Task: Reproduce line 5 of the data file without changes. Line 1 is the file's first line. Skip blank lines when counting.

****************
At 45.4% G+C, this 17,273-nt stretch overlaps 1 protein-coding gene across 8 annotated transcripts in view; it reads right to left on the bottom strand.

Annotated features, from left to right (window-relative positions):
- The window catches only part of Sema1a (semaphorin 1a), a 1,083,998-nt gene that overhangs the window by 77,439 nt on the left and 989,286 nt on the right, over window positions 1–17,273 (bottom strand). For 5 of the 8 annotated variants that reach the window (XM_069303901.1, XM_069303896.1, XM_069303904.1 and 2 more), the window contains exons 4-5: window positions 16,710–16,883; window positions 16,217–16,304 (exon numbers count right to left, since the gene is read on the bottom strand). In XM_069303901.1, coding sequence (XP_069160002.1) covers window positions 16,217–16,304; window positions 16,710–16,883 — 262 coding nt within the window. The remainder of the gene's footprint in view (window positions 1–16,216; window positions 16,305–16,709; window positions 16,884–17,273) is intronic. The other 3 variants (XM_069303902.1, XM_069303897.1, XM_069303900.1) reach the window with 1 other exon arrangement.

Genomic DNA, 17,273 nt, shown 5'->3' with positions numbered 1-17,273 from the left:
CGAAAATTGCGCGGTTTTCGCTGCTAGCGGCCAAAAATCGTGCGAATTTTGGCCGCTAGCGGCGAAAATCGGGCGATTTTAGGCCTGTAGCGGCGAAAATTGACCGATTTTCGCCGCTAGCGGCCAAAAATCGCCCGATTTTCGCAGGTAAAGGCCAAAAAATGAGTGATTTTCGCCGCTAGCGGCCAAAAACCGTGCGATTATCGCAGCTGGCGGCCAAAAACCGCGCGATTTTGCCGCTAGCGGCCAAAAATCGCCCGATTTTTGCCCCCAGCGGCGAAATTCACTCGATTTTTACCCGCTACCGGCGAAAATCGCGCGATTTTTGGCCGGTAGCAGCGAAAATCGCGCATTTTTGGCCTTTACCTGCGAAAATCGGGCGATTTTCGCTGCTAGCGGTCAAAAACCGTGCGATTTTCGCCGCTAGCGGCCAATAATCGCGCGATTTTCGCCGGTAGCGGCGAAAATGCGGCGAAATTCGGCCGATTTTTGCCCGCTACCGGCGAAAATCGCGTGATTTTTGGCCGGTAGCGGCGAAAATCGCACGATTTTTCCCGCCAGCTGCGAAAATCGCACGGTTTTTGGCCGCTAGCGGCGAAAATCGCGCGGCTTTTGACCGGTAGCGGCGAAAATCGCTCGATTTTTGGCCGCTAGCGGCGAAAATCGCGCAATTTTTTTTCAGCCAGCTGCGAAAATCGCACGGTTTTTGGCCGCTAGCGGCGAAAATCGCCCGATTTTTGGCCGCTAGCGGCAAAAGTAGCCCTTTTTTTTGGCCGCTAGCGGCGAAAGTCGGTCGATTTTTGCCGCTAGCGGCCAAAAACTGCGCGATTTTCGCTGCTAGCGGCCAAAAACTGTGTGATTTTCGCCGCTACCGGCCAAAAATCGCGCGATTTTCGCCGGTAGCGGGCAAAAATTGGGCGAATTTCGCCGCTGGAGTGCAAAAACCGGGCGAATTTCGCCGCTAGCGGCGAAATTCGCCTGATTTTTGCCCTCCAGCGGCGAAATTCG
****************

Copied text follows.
CGAAAATTGCGCGGTTTTCGCTGCTAGCGGCCAAAAATCGTGCGAATTTTGGCCGCTAGCGGCGAAAATCGGGCGATTTTAGGCCTGTAGCGGCGAAAATTGACCGATTTTCGCCGCTAGCGGCCAAAAATCGCCCGATTTTCGCAGGTAAAGGCCAAAAAATGAGTGATTTTCGCCGCTAGCGGCCAAAAACCGTGCGATTATCGCAGCTGGCGGCCAAAAACCGCGCGATTTTGCCGCTAGCGGCCAAAAATCGCCCGATTTTTGCCCCCAGCGGCGAAATTCACTCGATTTTTACCCGCTACCGGCGAAAATCGCGCGATTTTTGGCCGGTAGCAGCGAAAATCGCGCATTTTTGGCCTTTACCTGCGAAAATCGGGCGATTTTCGCTGCTAGCGGTCAAAAACCGTGCGATTTTCGCCGCTAGCGGCCAATAATCGCGCGATTTTCGCCGGTAGCGGCGAAAATGCGGCGAAATTCGGCCGATTTTTGCCCGCTACCGGCGAAAATCGCGTGATTTTTGGCCGGTAGCGGCGAAAATCGCACGATTTTTCCCGCCAGCTGCGAAAATCGCACGGTTTTTGGCCGCTAGCGGCGAAAATCGCGCGGCTTTTGACCGGTAGCGGCGAAAATCGCTCGATTTTTGGCCGCTAGCGGCGAAAATCGCGCAATTTTTTTTCAGCCAGCTGCGAAAATCGCACGGTTTTTGGCCGCTAGCGGCGAAAATCGCCCGATTTTTGGCCGCTAGCGGCAAAAGTAGCCCTTTTTTTTGGCCGCTAGCGGCGAAAGTCGGTCGATTTTTGCCGCTAGCGGCCAAAAACTGCGCGATTTTCGCTGCTAGCGGCCAAAAACTGTGTGATTTTCGCCGCTACCGGCCAAAAATCGCGCGATTTTCGCCGGTAGCGGGCAAAAATTGGGCGAATTTCGCCGCTGGAGTGCAAAAACCGGGCGAATTTCGCCGCTAGCGGCGAAATTCGCCTGATTTTTGCCCTCCAGCGGCGAAATTCG